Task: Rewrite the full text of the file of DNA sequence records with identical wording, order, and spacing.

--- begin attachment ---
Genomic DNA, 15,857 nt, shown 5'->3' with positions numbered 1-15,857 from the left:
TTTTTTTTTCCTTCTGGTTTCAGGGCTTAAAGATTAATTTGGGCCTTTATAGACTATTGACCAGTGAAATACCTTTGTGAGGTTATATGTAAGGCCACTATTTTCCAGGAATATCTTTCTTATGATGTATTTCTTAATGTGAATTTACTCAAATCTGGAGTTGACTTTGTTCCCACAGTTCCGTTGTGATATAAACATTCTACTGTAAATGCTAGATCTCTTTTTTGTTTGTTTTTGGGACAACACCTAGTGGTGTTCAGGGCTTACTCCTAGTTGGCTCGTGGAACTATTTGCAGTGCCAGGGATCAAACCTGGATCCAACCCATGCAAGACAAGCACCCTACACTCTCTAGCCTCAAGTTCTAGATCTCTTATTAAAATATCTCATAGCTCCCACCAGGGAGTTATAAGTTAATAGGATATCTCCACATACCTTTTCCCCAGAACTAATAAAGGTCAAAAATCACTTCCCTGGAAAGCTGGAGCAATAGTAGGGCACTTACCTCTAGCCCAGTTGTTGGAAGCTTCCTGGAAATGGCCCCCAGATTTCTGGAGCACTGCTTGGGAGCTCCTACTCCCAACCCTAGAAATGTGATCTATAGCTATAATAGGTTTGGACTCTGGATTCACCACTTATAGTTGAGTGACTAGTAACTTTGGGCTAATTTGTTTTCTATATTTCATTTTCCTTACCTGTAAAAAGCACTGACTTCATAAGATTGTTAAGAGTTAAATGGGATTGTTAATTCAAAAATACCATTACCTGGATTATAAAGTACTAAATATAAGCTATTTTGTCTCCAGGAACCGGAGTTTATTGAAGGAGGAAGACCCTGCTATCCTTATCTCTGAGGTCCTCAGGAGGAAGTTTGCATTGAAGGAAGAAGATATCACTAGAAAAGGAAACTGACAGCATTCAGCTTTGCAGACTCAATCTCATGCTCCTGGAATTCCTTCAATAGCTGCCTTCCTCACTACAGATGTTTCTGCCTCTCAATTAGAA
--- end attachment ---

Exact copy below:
Genomic DNA, 15,857 nt, shown 5'->3' with positions numbered 1-15,857 from the left:
TTTTTTTTTCCTTCTGGTTTCAGGGCTTAAAGATTAATTTGGGCCTTTATAGACTATTGACCAGTGAAATACCTTTGTGAGGTTATATGTAAGGCCACTATTTTCCAGGAATATCTTTCTTATGATGTATTTCTTAATGTGAATTTACTCAAATCTGGAGTTGACTTTGTTCCCACAGTTCCGTTGTGATATAAACATTCTACTGTAAATGCTAGATCTCTTTTTTGTTTGTTTTTGGGACAACACCTAGTGGTGTTCAGGGCTTACTCCTAGTTGGCTCGTGGAACTATTTGCAGTGCCAGGGATCAAACCTGGATCCAACCCATGCAAGACAAGCACCCTACACTCTCTAGCCTCAAGTTCTAGATCTCTTATTAAAATATCTCATAGCTCCCACCAGGGAGTTATAAGTTAATAGGATATCTCCACATACCTTTTCCCCAGAACTAATAAAGGTCAAAAATCACTTCCCTGGAAAGCTGGAGCAATAGTAGGGCACTTACCTCTAGCCCAGTTGTTGGAAGCTTCCTGGAAATGGCCCCCAGATTTCTGGAGCACTGCTTGGGAGCTCCTACTCCCAACCCTAGAAATGTGATCTATAGCTATAATAGGTTTGGACTCTGGATTCACCACTTATAGTTGAGTGACTAGTAACTTTGGGCTAATTTGTTTTCTATATTTCATTTTCCTTACCTGTAAAAAGCACTGACTTCATAAGATTGTTAAGAGTTAAATGGGATTGTTAATTCAAAAATACCATTACCTGGATTATAAAGTACTAAATATAAGCTATTTTGTCTCCAGGAACCGGAGTTTATTGAAGGAGGAAGACCCTGCTATCCTTATCTCTGAGGTCCTCAGGAGGAAGTTTGCATTGAAGGAAGAAGATATCACTAGAAAAGGAAACTGACAGCATTCAGCTTTGCAGACTCAATCTCATGCTCCTGGAATTCCTTCAATAGCTGCCTTCCTCACTACAGATGTTTCTGCCTCTCAATTAGAA